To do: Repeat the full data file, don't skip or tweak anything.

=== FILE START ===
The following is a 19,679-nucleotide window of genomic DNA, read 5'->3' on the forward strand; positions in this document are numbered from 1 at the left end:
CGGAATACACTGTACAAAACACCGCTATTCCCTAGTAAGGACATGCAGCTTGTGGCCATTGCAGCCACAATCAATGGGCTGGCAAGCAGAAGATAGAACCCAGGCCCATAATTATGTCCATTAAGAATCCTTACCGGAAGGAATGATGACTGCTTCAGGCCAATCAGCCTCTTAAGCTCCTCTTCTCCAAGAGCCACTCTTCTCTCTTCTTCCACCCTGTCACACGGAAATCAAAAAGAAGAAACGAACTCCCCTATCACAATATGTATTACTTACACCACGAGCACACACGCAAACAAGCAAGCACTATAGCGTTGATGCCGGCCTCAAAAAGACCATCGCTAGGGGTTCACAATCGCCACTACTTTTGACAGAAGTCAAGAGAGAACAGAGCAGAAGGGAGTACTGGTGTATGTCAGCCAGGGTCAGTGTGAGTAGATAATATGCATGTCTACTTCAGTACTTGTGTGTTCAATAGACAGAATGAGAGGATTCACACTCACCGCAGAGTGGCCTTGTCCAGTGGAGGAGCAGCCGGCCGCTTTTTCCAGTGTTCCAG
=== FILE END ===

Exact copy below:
The following is a 19,679-nucleotide window of genomic DNA, read 5'->3' on the forward strand; positions in this document are numbered from 1 at the left end:
CGGAATACACTGTACAAAACACCGCTATTCCCTAGTAAGGACATGCAGCTTGTGGCCATTGCAGCCACAATCAATGGGCTGGCAAGCAGAAGATAGAACCCAGGCCCATAATTATGTCCATTAAGAATCCTTACCGGAAGGAATGATGACTGCTTCAGGCCAATCAGCCTCTTAAGCTCCTCTTCTCCAAGAGCCACTCTTCTCTCTTCTTCCACCCTGTCACACGGAAATCAAAAAGAAGAAACGAACTCCCCTATCACAATATGTATTACTTACACCACGAGCACACACGCAAACAAGCAAGCACTATAGCGTTGATGCCGGCCTCAAAAAGACCATCGCTAGGGGTTCACAATCGCCACTACTTTTGACAGAAGTCAAGAGAGAACAGAGCAGAAGGGAGTACTGGTGTATGTCAGCCAGGGTCAGTGTGAGTAGATAATATGCATGTCTACTTCAGTACTTGTGTGTTCAATAGACAGAATGAGAGGATTCACACTCACCGCAGAGTGGCCTTGTCCAGTGGAGGAGCAGCCGGCCGCTTTTTCCAGTGTTCCAG